These functions calculate the npv() (negative predictive value) of a measurement system compared to a reference result (the "truth" or gold standard). Highly related functions are spec(), sens(), and ppv().

npv(data, ...)

# S3 method for data.frame
npv(
  data,
  truth,
  estimate,
  prevalence = NULL,
  estimator = NULL,
  na_rm = TRUE,
  ...
)

npv_vec(
  truth,
  estimate,
  prevalence = NULL,
  estimator = NULL,
  na_rm = TRUE,
  ...
)

Arguments

data

Either a data.frame containing the truth and estimate columns, or a table/matrix where the true class results should be in the columns of the table.

...

Not currently used.

truth

The column identifier for the true class results (that is a factor). This should be an unquoted column name although this argument is passed by expression and supports quasiquotation (you can unquote column names). For _vec() functions, a factor vector.

estimate

The column identifier for the predicted class results (that is also factor). As with truth this can be specified different ways but the primary method is to use an unquoted variable name. For _vec() functions, a factor vector.

prevalence

A numeric value for the rate of the "positive" class of the data.

estimator

One of: "binary", "macro", "macro_weighted", or "micro" to specify the type of averaging to be done. "binary" is only relevant for the two class case. The other three are general methods for calculating multiclass metrics. The default will automatically choose "binary" or "macro" based on estimate.

na_rm

A logical value indicating whether NA values should be stripped before the computation proceeds.

Value

A tibble with columns .metric, .estimator, and .estimate and 1 row of values.

For grouped data frames, the number of rows returned will be the same as the number of groups.

For npv_vec(), a single numeric value (or NA).

Details

The positive predictive value (ppv()) is defined as the percent of predicted positives that are actually positive while the negative predictive value (npv()) is defined as the percent of negative positives that are actually negative.

Relevant Level

There is no common convention on which factor level should automatically be considered the "event" or "positive" result. In yardstick, the default is to use the first level. To change this, a global option called yardstick.event_first is set to TRUE when the package is loaded. This can be changed to FALSE if the last level of the factor is considered the level of interest by running: options(yardstick.event_first = FALSE). For multiclass extensions involving one-vs-all comparisons (such as macro averaging), this option is ignored and the "one" level is always the relevant result.

Multiclass

Macro, micro, and macro-weighted averaging is available for this metric. The default is to select macro averaging if a truth factor with more than 2 levels is provided. Otherwise, a standard binary calculation is done. See vignette("multiclass", "yardstick") for more information.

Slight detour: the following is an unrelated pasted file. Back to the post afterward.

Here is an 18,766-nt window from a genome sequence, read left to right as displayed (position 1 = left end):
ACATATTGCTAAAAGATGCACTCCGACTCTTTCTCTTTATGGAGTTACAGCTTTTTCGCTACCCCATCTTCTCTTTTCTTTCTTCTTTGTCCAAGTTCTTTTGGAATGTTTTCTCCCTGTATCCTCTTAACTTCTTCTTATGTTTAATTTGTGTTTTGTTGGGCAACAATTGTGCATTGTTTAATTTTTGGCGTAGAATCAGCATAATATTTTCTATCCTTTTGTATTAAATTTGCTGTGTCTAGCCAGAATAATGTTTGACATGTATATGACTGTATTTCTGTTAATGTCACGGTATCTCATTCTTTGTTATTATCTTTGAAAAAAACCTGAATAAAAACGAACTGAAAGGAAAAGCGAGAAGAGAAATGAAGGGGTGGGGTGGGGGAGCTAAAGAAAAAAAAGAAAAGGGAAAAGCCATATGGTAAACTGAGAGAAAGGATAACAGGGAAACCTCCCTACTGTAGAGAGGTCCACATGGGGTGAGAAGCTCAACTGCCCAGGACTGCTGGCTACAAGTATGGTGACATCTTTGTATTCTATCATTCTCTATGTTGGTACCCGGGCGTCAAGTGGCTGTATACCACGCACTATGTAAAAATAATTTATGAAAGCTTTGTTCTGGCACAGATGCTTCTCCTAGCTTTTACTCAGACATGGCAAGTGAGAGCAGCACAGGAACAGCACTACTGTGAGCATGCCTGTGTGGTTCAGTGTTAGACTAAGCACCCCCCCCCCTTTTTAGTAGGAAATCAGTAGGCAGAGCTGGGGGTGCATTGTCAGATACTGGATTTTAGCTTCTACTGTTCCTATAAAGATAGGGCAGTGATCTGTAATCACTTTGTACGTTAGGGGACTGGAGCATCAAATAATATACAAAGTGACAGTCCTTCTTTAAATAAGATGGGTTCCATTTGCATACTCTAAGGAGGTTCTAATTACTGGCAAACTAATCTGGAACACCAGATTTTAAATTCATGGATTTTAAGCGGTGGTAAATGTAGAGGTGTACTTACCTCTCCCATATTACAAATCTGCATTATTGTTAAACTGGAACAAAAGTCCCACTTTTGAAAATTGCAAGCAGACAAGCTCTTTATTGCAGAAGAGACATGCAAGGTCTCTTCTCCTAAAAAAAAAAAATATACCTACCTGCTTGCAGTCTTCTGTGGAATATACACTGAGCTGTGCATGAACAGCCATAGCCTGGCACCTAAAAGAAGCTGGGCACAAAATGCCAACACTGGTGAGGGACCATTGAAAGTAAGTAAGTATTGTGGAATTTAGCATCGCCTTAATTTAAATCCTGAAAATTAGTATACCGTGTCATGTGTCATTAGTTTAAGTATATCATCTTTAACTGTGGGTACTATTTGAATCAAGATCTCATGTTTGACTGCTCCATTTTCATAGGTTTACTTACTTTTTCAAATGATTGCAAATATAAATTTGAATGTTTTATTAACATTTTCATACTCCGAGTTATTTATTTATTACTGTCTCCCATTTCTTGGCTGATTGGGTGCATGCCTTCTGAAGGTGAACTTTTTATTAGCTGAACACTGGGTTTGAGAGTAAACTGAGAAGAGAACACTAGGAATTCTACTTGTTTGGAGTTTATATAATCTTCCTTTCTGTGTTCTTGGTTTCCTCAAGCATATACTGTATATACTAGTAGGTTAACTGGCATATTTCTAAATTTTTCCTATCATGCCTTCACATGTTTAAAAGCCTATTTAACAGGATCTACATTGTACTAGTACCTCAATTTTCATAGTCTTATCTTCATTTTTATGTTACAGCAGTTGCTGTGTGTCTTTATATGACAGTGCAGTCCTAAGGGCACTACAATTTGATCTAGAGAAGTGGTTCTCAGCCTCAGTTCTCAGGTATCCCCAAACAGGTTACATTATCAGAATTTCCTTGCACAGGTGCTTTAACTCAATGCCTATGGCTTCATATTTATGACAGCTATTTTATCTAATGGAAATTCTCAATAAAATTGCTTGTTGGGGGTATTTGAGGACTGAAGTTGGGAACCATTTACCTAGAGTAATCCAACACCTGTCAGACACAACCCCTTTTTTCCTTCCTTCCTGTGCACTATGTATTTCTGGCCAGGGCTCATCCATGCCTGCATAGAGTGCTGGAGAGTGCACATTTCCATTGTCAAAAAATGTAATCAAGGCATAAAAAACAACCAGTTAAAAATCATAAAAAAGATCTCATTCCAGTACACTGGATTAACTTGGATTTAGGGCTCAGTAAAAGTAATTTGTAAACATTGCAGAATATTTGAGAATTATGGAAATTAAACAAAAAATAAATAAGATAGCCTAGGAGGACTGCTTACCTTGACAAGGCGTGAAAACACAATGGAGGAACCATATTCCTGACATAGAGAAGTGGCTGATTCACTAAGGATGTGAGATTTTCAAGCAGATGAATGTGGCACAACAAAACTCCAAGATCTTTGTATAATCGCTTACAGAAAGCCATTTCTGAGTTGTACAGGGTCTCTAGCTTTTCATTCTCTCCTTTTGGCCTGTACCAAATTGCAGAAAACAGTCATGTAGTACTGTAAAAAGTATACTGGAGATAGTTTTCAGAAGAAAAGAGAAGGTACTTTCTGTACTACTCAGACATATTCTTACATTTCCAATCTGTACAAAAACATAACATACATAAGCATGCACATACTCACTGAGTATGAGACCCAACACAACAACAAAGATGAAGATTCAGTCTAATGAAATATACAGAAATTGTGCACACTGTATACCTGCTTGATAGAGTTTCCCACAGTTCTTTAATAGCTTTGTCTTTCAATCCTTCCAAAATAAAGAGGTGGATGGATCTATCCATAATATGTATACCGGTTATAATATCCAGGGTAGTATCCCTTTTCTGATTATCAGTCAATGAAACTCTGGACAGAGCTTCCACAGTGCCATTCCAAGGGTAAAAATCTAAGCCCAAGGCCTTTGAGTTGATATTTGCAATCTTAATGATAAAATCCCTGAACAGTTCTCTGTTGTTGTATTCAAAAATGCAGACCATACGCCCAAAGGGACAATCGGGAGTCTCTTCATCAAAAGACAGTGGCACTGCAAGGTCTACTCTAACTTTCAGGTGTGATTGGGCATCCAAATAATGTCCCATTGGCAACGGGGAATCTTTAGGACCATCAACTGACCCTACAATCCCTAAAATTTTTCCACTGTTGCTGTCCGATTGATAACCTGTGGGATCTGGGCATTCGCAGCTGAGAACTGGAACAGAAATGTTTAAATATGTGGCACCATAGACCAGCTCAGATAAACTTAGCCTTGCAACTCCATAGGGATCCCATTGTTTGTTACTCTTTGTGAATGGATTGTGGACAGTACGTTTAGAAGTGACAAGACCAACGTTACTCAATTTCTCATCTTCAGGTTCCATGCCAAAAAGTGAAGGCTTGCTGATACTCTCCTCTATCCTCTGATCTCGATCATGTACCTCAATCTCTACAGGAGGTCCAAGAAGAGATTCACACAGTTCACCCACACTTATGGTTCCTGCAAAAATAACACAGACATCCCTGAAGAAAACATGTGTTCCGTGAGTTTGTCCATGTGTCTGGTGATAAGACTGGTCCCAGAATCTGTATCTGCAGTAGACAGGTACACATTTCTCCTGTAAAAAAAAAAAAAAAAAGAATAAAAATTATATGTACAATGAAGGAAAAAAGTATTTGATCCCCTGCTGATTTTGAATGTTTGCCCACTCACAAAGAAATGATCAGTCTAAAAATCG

Implementation

Suppose a 2x2 table with notation:

Reference
PredictedPositiveNegative
PositiveAB
NegativeCD

The formulas used here are:

$$Sensitivity = A/(A+C)$$ $$Specificity = D/(B+D)$$ $$Prevalence = (A+C)/(A+B+C+D)$$ $$PPV = (Sensitivity * Prevalence) / ((Sensitivity * Prevalence) + ((1-Specificity) * (1-Prevalence)))$$ $$NPV = (Specificity * (1-Prevalence)) / (((1-Sensitivity) * Prevalence) + ((Specificity) * (1-Prevalence)))$$

See the references for discussions of the statistics.

References

Altman, D.G., Bland, J.M. (1994) ``Diagnostic tests 2: predictive values,'' British Medical Journal, vol 309, 102.

See also

Other class metrics: accuracy(), bal_accuracy(), detection_prevalence(), f_meas(), j_index(), kap(), mcc(), ppv(), precision(), recall(), sens(), spec()

Other sensitivity metrics: ppv(), sens(), spec()

Examples

# Two class data("two_class_example") npv(two_class_example, truth, predicted)
#> # A tibble: 1 x 3 #> .metric .estimator .estimate #> <chr> <chr> <dbl> #> 1 npv binary 0.861
# Multiclass library(dplyr) data(hpc_cv) hpc_cv %>% filter(Resample == "Fold01") %>% npv(obs, pred)
#> # A tibble: 1 x 3 #> .metric .estimator .estimate #> <chr> <chr> <dbl> #> 1 npv macro 0.906
# Groups are respected hpc_cv %>% group_by(Resample) %>% npv(obs, pred)
#> # A tibble: 10 x 4 #> Resample .metric .estimator .estimate #> <chr> <chr> <chr> <dbl> #> 1 Fold01 npv macro 0.906 #> 2 Fold02 npv macro 0.901 #> 3 Fold03 npv macro 0.917 #> 4 Fold04 npv macro 0.897 #> 5 Fold05 npv macro 0.897 #> 6 Fold06 npv macro 0.892 #> 7 Fold07 npv macro 0.882 #> 8 Fold08 npv macro 0.902 #> 9 Fold09 npv macro 0.879 #> 10 Fold10 npv macro 0.890
# Weighted macro averaging hpc_cv %>% group_by(Resample) %>% npv(obs, pred, estimator = "macro_weighted")
#> # A tibble: 10 x 4 #> Resample .metric .estimator .estimate #> <chr> <chr> <chr> <dbl> #> 1 Fold01 npv macro_weighted 0.896 #> 2 Fold02 npv macro_weighted 0.890 #> 3 Fold03 npv macro_weighted 0.905 #> 4 Fold04 npv macro_weighted 0.878 #> 5 Fold05 npv macro_weighted 0.878 #> 6 Fold06 npv macro_weighted 0.871 #> 7 Fold07 npv macro_weighted 0.853 #> 8 Fold08 npv macro_weighted 0.885 #> 9 Fold09 npv macro_weighted 0.845 #> 10 Fold10 npv macro_weighted 0.864
# Vector version npv_vec(two_class_example$truth, two_class_example$predicted)
#> [1] 0.8609865
# Making Class2 the "relevant" level options(yardstick.event_first = FALSE) npv_vec(two_class_example$truth, two_class_example$predicted)
#> [1] 0.8194946
options(yardstick.event_first = TRUE)